September 24th, 2018
Blog post by Jane Metters LaBarbara, Assistant Curator, WVRHC.
Banned Books Week, the last week in September, is an annual event celebrating the freedom to read and to seek and express ideas (even unpopular ones), spotlighting censorship and censored authors. It dates back to 1982, and is supported by a national coalition. The Libraries celebrate this year’s Banned Books Week with a display in the Downtown Campus Library entrance and a historical discussion on banned books presented by Law Library Special Collections Librarian & Archivist Mark Podvia and the ACLU of the WVU College of Law (Wednesday, September 26, 12-1 PM in Room 141).
While the West Virginia & Regional History Center seems like a quiet place to do historical research, our book collection is not without controversy. In this post, I’m going to highlight a few books that have made waves here.
The first item on my list of “controversial” books in the Center doesn’t fall into the categories of controversy that envelop a lot of other banned books — it doesn’t dive deeply into hot-button social issues, and it doesn’t contain objectionable language (that I know of). A history of All American Wars in which Taylor County, West Virginia, and Her Men Had a Part From the Revolution to World War II From the Files of Charles Brinkman; Hon. N.F. Kendall; The War Diary of Fabricus [Fabricius] A. Cather and the War Department Record of West Virginia Kindly Loaned by Howard B. Thayer of Grafton; Together with the Events and Happenings in and about Grafton and the County, by Charles Brinkman, was written in 1946 and published in 1988. Aside from suffering from an extremely long title, the book includes factual inaccuracies, spotted by a colleague who is familiar with the diaries of Fabricius A. Cather, which we have at the Center in A&M 3633. We also have two collections of papers belonging to Charles Brinkman, who passed away in 1957. He was a prominent local historian and has also written on the history of Grafton and of Taylor County in general. Unfortunately, I am not sure how early the factual inaccuracies first came to light, or how widely they have been discussed. My concern about keeping this book on our shelves is that future researches may pick it up and use it as a source without knowing that it is not wholly accurate.
Our Rare Book Librarian told me about one of the books in our collection was once in the unique position of being taken back by the publisher. In 1996, Cheryl Ware’s children’s book, Sea Monkey Summer, was published by Orchard Books. However, the author said in an interview in The Lion and the Unicorn, “After it was beginning to enjoy some measure of success, it was pulled from the shelves because of the title’s copyright infringement.” The book stopped being sold under the old title and copies were apparently recalled by the publisher; however, copies of Sea Monkey Summer can still be found at hundreds of libraries. The book came out again the following year with the title Flea Circus Summer and cover art altered to reflect the sea monkey to flea switch.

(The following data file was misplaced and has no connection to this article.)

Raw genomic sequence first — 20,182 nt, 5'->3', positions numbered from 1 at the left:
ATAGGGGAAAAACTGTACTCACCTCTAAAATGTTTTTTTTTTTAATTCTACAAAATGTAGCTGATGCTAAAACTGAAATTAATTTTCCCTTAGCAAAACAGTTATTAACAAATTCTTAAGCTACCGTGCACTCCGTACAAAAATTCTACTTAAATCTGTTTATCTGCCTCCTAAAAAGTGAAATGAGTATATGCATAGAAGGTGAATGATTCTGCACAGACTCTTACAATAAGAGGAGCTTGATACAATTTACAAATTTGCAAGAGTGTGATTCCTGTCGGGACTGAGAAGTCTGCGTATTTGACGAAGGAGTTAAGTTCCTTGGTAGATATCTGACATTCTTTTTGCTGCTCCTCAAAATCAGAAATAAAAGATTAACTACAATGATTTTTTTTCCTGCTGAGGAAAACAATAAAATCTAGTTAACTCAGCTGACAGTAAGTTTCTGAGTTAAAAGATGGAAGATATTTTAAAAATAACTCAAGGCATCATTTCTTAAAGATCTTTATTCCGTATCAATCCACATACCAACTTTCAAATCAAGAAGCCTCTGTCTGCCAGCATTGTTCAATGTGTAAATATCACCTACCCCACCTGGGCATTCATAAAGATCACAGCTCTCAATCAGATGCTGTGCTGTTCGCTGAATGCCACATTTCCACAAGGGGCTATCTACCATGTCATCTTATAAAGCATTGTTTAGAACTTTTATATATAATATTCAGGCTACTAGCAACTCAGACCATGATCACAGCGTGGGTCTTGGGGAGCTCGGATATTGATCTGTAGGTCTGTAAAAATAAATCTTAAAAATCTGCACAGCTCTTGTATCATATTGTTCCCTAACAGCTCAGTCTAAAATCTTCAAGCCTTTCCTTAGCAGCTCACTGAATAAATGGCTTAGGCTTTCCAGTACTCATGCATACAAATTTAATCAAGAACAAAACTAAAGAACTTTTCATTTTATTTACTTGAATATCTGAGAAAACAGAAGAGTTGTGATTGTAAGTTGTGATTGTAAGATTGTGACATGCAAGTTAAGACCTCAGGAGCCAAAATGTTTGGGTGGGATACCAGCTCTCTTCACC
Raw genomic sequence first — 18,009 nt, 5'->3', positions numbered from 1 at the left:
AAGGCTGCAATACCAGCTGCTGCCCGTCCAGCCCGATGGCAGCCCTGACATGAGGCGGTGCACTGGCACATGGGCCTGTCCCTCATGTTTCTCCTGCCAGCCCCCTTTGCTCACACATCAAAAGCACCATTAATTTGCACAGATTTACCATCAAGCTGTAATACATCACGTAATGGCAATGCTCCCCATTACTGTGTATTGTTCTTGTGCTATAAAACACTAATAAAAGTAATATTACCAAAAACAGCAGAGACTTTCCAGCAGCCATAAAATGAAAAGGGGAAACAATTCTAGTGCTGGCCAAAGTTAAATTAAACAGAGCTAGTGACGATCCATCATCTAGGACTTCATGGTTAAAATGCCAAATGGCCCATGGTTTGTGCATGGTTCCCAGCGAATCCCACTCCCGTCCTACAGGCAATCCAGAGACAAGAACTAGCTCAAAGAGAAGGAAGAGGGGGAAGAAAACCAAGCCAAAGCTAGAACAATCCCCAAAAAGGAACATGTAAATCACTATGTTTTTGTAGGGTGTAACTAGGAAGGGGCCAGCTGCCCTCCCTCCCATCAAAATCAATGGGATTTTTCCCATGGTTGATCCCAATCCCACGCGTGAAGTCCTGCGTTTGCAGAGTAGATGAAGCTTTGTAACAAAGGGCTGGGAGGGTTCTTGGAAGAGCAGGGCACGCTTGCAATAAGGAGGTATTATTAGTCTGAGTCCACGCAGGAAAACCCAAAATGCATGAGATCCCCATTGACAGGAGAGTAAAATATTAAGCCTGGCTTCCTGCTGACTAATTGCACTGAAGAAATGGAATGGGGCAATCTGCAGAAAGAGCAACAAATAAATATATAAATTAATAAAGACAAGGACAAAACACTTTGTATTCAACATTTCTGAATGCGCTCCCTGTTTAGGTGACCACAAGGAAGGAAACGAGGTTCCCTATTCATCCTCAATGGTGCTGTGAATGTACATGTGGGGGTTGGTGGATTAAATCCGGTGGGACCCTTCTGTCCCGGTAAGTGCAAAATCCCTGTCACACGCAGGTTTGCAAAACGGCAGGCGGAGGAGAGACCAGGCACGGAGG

Depending on how you look at it, the opposite of censorship can be seen as protection. That is what Banned Books Week helps us do—raise awareness about continued attempts at censorship and protect people’s right to read, even if they are reading things that someone else doesn’t like. The next two books fall into that category—for some reason, someone didn’t like them and took steps to prevent others from reading them. Because of that, the Libraries needed to protect them, so they ended up in the Rare Book Room.
In the Rare Book Room, you can find a copy of Blaze Starr; My Life (1974), the memoir of Blaze Starr, a West Virginia born stripper and burlesque dancer who rose to national fame. I was told that a copy of her book was once on the WVRHC shelves but was found defaced by a staff member. A replacement was procured, and one copy now lives in the Rare Book Room for safekeeping.
Another provocative book that had to be moved to the Rare Book Room is Monkey on a Stick: Murder, Madness, and the Hare Krishnas (1988), which I was told kept being taken off of the shelves before a copy was finally moved to the Rare Book Room. The book’s editorial review from Publishers Weekly sets up the controversy pretty well: “This shocking expose by the journalist coauthors will disabuse readers that the Hare Krishna sect is exclusively a group of religious devotees.”
At the end of the day, the Center is lucky not to be the focal point of a book banning dispute, allowing our researchers to seek knowledge in peace. We will continue to do our part to preserve the history of our state, whether or not the topic is controversial.
Elza, Stacey & Ware, Cheryl. “Warm Feet: An Interview with Cheryl Ware.” The Lion and the Unicorn, vol. 31 no. 1, 2007, pp. 44-47. Project MUSE, doi:10.1353/uni.2007.0004